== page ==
|What is BitTorrent?|
|BitTorrent is a protocol designed for transferring files.
It is peer-to-peer (p2p) in nature, as users connect to each other directly to send and receive portions of the file. However, there is a central server (called a tracker) which coordinates the action of all such peers. The tracker only manages connections, it does not have any knowledge of the contents of the files being distributed, and therefore a large number of users can be supported with relatively limited tracker bandwidth.
The key philosophy of BitTorrent is that users should upload (transmit outbound, also called seeding) at the same time they are downloading (receiving inbound, also called leeching). In this manner, network bandwidth is utilized as efficiently as possible. BitTorrent is designed to work better as the number of people interested in a certain file increases, in contrast to other file transfer protocols.
|BitTorrent Quick Start|
|GET A CLIENT In order to use BitTorrent you need to download a Bittorrent client. This will allow you to grab the files described in the .torrent. There are many clients currently available that can be downloaded for free of the web. Azureus and uTorrent are the most popular clients. These are the official clients for Desitorrents. Make sure to read the client startup guides so you setup the client settings correctly.
1. Your upload speed shouldn't be set to more than 80 to 90% of your maximum upload speed. For example, if you have a max upload of 25Kb/s your BitTorrent upload speed shouldn't be more than 20 to 22Kb/s. Using all of it would cause your download speed to be severely lowered, this because a small upload percentage is needed by BitTorrent to communicate with the tracker and the other peers.
2. Don't be too generous and restrain the maximum number of uploads -- how many simultaneous leeches will benefit from your seed -- to a reasonable number. Let's say you have one active torrent and 20Kb/s of total bandwidth. With 4 max uploads, 4 people will receive 5Kb/s from you, which is nice. But if you have 3 active torrents and allow 8 uploads, 24 sad guys (3 torrents with 8 connections on each) will only get less than 1Kb/s which is poor...
3. When zero means unlimited you shouldn't leave any values anywhere at zero. Indicate high numbers, like 99 or less, according to your tastes. It's just a precaution as some clients experienced memory overload while reaching their unlimited limits. Furthermore, zero seldom means "no connections from peers", ie. no seeding... Don't try that unless you want to be banned from our tracker.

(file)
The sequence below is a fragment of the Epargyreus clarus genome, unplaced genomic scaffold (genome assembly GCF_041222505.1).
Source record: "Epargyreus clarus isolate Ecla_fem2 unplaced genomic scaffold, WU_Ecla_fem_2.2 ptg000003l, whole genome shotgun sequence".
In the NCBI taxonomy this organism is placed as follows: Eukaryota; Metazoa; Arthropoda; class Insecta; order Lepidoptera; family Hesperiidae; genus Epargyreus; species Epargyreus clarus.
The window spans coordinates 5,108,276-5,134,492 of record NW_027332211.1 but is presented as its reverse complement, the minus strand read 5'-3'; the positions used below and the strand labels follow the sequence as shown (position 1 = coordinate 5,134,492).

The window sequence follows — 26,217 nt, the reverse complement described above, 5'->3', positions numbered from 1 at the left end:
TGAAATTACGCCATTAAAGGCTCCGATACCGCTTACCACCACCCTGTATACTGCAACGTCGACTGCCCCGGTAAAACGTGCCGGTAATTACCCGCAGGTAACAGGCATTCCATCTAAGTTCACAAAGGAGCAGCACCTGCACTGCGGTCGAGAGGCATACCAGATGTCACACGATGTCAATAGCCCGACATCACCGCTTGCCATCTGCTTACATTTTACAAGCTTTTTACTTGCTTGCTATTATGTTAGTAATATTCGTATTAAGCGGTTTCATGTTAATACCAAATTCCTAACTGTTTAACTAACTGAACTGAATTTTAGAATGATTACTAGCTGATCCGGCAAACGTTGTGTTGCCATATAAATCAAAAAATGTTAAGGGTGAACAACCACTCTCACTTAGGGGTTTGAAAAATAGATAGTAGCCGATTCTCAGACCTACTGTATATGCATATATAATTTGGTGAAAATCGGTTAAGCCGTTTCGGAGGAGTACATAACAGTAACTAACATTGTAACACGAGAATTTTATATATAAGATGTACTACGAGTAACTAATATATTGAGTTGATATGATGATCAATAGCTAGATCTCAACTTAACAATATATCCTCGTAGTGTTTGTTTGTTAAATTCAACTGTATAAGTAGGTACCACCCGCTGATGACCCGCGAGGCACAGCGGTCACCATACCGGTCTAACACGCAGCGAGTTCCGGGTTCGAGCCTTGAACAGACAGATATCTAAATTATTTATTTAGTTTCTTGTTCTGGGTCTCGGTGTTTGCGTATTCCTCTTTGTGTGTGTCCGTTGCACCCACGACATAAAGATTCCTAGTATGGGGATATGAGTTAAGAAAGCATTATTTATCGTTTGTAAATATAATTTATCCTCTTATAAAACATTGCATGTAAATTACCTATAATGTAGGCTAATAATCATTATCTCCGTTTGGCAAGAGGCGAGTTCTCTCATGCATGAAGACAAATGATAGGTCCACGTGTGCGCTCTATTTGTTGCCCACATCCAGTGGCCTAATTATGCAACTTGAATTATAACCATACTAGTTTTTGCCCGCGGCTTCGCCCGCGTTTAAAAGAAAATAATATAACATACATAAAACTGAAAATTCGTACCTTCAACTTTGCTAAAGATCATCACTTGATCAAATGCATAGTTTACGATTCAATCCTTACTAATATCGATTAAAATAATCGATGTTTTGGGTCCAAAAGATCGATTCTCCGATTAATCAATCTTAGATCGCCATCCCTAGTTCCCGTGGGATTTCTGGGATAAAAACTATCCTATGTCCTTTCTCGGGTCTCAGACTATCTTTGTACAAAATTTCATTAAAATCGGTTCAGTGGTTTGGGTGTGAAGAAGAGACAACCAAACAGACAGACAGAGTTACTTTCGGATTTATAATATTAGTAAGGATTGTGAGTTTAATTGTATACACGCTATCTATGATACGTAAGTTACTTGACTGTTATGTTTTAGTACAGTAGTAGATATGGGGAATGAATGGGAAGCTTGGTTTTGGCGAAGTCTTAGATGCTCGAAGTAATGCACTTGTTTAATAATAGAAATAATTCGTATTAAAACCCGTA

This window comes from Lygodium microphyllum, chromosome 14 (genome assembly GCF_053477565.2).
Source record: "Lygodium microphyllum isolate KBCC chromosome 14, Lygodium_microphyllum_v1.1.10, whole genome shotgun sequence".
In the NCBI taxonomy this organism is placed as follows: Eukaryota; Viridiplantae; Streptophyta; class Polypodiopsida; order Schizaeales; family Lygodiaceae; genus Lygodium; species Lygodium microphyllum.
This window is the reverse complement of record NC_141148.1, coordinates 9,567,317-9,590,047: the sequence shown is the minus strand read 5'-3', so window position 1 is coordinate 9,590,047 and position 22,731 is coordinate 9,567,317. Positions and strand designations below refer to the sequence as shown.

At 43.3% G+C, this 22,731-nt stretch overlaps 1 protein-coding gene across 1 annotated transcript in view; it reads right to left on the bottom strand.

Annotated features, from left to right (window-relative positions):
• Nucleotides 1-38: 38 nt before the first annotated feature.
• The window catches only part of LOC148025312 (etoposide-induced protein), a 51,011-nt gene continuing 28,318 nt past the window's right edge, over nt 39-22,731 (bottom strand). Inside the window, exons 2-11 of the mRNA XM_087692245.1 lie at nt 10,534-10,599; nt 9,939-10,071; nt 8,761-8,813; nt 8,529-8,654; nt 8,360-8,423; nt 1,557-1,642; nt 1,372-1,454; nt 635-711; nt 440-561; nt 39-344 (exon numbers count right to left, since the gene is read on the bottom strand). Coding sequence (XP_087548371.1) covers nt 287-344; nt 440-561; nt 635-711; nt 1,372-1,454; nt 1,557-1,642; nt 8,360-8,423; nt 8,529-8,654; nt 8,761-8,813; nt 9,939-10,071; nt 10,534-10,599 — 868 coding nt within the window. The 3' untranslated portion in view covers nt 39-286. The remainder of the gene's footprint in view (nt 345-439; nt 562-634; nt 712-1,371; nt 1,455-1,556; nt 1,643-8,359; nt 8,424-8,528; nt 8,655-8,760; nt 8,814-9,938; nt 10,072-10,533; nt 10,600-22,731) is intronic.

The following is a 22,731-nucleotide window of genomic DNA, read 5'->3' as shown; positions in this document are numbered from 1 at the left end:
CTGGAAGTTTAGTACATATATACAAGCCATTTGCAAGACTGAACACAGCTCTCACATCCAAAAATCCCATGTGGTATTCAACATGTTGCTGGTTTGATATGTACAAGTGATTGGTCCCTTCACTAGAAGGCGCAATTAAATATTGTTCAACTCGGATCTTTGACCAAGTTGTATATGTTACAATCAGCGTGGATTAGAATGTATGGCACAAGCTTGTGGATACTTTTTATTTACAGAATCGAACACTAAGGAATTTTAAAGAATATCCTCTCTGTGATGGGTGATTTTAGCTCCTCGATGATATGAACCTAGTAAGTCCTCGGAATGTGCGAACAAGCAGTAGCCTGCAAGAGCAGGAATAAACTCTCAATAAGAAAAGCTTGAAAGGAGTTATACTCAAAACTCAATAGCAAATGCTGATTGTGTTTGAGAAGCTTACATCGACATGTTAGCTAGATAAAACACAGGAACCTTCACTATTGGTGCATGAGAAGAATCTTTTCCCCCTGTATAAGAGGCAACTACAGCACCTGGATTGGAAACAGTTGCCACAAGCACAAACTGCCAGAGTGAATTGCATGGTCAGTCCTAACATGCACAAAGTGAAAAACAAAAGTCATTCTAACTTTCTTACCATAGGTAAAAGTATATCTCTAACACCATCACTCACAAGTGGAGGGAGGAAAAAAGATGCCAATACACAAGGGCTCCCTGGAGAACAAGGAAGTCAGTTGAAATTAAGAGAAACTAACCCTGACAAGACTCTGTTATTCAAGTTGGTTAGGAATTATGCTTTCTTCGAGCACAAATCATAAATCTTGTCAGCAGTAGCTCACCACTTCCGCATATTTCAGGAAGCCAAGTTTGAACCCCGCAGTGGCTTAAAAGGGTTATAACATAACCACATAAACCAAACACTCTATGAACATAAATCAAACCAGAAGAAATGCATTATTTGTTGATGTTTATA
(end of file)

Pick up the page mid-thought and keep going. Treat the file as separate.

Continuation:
4. Your firewall if you have one, should have ports 6881 to 6889 open. Check the (future) firewall topic for more information.
SEED! you'll see this printed in large and friendly letters all over every BitTorrent sites. It means you should at the very least upload the same amount you downloaded. BitTorrent relies on sharing: if you don't share why do you expect other will?
Now you can click on a .torrent file and start downloading!
|What BitTorrent Client should I use?|
|List of Clients (RECOMMENDED)
Rest are considered as "Bad Clients". If you're using a client which is not enlisted in our recommended list, we urge you to switch to our recommended torrent clients asap. If you choose to keep using a non-recommended client despite our warnings, we do not take any responsibilities in case your torrent stats show bad/wrong info then.
|What exactly happens when I use BT?|
|Bit Torrenting consists of three parts:
The Torrent File
The torrent file, (created with Maketorrent), contains all the necessary information on what the file is, what tracker it uses to connect people, (or what tracker to announce to), and is essentially a schematic shell of what you want to download, including all file-checking information to ensure that downloaded files match hash checks.
The tracker is the backbone to the whole system, your client will announce to the tracker at a designated interval, your current status of the transfer. The tracker will then send you a list of all the people/clients it is tracking, and their status, your client will then decipher this list and contact all the other clients and ask for the pieces you need to complete your download.
The client is the program that completes the file for you, it will contact the tracker it a designated interval and receive a list of peers, your client will then communicate to each of those peers on the list and ask for the needed parts.
|How do I Create A Torrent?|
|Here's a step-by-step guide to making torrents.
|Important Rules In Making A Torrent|
Both in the torrent filename and the files and folders you intend to seed, you should avoid totally some characters:
They have been known to prevent users on other platforms to get the files. In fact, your bittorrent client should handle those, but it may not do so and return (in the best case) a transfer error.
You should only use basic ASCII chars: a-z A-Z 0-9 . - _ [ ] and eventually space. You shouldn't use any accented or funny character which may not display properly or even prevent the transfer.